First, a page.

“I hope this exhibition helps people to honor their own cultural experiences in new ways and to identify with Indigenous people—to realign ourselves as Americans and understand that this is a very diverse country.”
Nina Sanders (Apsáalooke), guest curator of Apsáalooke Women and Warriors, at the Field Museum until April 4, 2021.
When Chicago’s Field Museum reopens, visitors to its ticketed galleries will see the museum’s first Native American-curated exhibition, Apsáalooke Women and Warriors, an interactive exhibit that brings together the Field Museum’s never-before-shown collection of early painted and decorated shields from the Apsáalooke or Crow tribe, with contemporary works by Apsáalooke artists and craftswomen. The works and didactic materials center on the roles of male warriors defending the community through martial prowess and on women as protectors of social institutions and ethical practices within Crow culture. Both subjects emphasize the resilience of Crow culture and how essential women artists have been in preserving tradition and creating new works inspired by it.
In Apsáalooke Women and Warriors, curator Nina Sanders says she sought to build a positive, “forward-thinking” portrait of the Crow nation rather than demonstrate the collapse of traditional culture – in part by melding antique objects with contemporary works by living Native American artists. She wanted to think beyond this one exhibition and to change how Native American art was exhibited in the future by bringing together Native artists, Field Museum staff and private collectors of Apsáalooke art and artifacts with close ties to the Crow community.
Apsáalooke Women and Warriors includes a complementary exhibition at the Neubauer Collegium for Culture and Society, where artworks are displayed within a fabric-based environment. Objects are both in vitrines and accessible to the public, placed around and within a nine foot tall tipi-like construction where visitors are encouraged to touch and experience them.
Sanders explains in the lavishly illustrated catalog, published by the Neubauer Collegium and distributed by the University of Chicago Press, that accompanies the exhibitions:
“Our shared investment brought more than twenty Apsáalooke people to the Field Museum and the University of Chicago, and Apsáalooke hosts welcomed thirteen partners from the Field Museum and the University of Chicago at the annual Crow Fair celebration. Together we worked to honor the cultural legacy of the Apsáalooke people, and reimagine the work—and future—of cultural institutions with a colonial heritage. I am proud to say that we labored together creatively—over shared meals, through the exchange of gifts, and, most importantly, with mutual respect.”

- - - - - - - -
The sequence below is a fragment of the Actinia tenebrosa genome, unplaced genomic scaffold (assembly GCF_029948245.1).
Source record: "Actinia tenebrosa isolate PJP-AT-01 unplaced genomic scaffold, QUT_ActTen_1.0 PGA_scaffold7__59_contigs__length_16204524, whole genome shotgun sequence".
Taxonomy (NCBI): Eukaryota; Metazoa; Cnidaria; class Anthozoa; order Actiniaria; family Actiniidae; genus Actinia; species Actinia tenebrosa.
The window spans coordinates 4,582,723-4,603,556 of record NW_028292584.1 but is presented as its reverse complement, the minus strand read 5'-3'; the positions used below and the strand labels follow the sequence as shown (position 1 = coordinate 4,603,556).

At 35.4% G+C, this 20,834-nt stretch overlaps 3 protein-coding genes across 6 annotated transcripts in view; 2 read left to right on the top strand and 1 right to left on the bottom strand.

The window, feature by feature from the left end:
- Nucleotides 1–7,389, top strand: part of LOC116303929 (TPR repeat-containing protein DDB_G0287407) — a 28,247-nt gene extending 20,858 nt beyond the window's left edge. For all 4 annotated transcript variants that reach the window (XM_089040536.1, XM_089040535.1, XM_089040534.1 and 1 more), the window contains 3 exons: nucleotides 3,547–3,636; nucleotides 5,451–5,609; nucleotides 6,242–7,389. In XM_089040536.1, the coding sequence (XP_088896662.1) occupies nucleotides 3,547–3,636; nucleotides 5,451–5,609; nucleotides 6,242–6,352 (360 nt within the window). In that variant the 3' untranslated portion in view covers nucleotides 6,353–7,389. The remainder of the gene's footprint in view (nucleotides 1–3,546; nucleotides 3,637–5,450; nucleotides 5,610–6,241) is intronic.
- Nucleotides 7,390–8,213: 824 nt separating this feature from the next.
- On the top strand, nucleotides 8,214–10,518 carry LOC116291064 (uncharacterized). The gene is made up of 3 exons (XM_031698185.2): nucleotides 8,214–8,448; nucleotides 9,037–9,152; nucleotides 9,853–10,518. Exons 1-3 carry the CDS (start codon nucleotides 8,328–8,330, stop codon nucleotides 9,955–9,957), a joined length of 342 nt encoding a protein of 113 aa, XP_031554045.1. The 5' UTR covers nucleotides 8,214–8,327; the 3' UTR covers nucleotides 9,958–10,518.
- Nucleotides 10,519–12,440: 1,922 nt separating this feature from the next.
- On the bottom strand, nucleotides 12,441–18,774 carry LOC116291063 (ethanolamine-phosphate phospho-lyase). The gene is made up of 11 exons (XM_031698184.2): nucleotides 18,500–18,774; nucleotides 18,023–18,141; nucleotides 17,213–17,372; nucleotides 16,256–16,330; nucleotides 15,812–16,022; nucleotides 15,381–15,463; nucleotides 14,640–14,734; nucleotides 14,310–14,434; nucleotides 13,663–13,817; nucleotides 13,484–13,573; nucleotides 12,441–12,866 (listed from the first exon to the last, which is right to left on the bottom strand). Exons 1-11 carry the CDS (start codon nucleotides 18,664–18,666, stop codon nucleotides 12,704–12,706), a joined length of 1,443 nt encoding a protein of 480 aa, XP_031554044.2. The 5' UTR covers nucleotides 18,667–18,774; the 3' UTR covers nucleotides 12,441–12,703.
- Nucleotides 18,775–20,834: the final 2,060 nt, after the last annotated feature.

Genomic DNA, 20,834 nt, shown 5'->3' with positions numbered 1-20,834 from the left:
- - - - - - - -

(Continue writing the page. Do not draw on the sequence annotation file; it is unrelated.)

Instead of presenting objects chronologically or rigidly divided by materials or technique, the exhibition counterposes and blends contemporary and antique pieces, showing images of creative women past and present together with objects and representations of the Apsáalooke warrior past. The result is to show the museum visitor the Apsáalooke as people not locked into the past, but continually inspired by and growing from it. Nina Sanders writes: “Our ultimate goal is to deliver our own narratives, write our own scholarship, and educate the world about our cultures, worldviews, and experiences.”
Several other Apsáalooke women, writing in the catalog, explain how the pairing of women’s arts with the Crow tribe’s warrior history emphasizes the mutual support between male and female roles that has enabled the Apsáalooke to endure tribulation and change and to survive as a culture. The contributors to the exhibition are not only creators reworking traditional culture, designing costumes, beadwork and jewelry and creating innovative museum environments. They are also professionals in teaching culture, contemporary fashion designers and more. Giving back to the community draws them together. JoRee LaFrance, a young Apsáalooke who is shown in the exhibition riding at the head of a group of mounted women wearing an elk-tooth decorated dress, went to Dartmouth, took a PhD in water science and is assisting her community back on the reservation with environmental issues. Each of the collaborators in the exhibition is determined to play a role in the future of the Apsáalooke people.
As Veronica Bayerle writes in the catalog,
“We are warriors in a traditional sense, but we are also warriors who are defending and reifying our way of life, reclaiming and redirecting how we define what is authentically Apsáalooke. This exhibition exemplifies a way to look beyond a damage-based approach toward Native culture, redirecting us to embrace what we have and the possibilities for the future: Apsáalooke are resilient.”
Remarkable Shields from the Collection of the Field Museum
One room in the exhibition displays photographs of important Apsáalooke women, each over a shield, emphasizing that while warriors made battle shields, women are, in a sense, their spiritual keepers. The presentation of Crow shields from the collection of the Field Museum is a remarkable display of the inherent power of objects. It is complemented by the early photographic images of women whose skills and strengths held their people together.
JoRee LaFrance’s contribution to the catalog describes the power of shields:
“Apsáalooke warriors’ shields also hold the unique ability to change weather. Apsáalooke warriors painted depictions of night and day, the landscapes, sky, and their Helpers on their shields. One such shield contained so much power that ethnographer Stephen Chapman Simms, the former director of the Field Museum of Natural History, wrote in his 1900–1903 field notes, “On occasions when asking to see shields, the old man declared if they exposed the shields it would rain and hail and on both occasions it did—the sky was clear and [then] was thundering.” The natural world has always assisted Apsáalooke people, especially in their time of need, and for that we are eternally grateful.”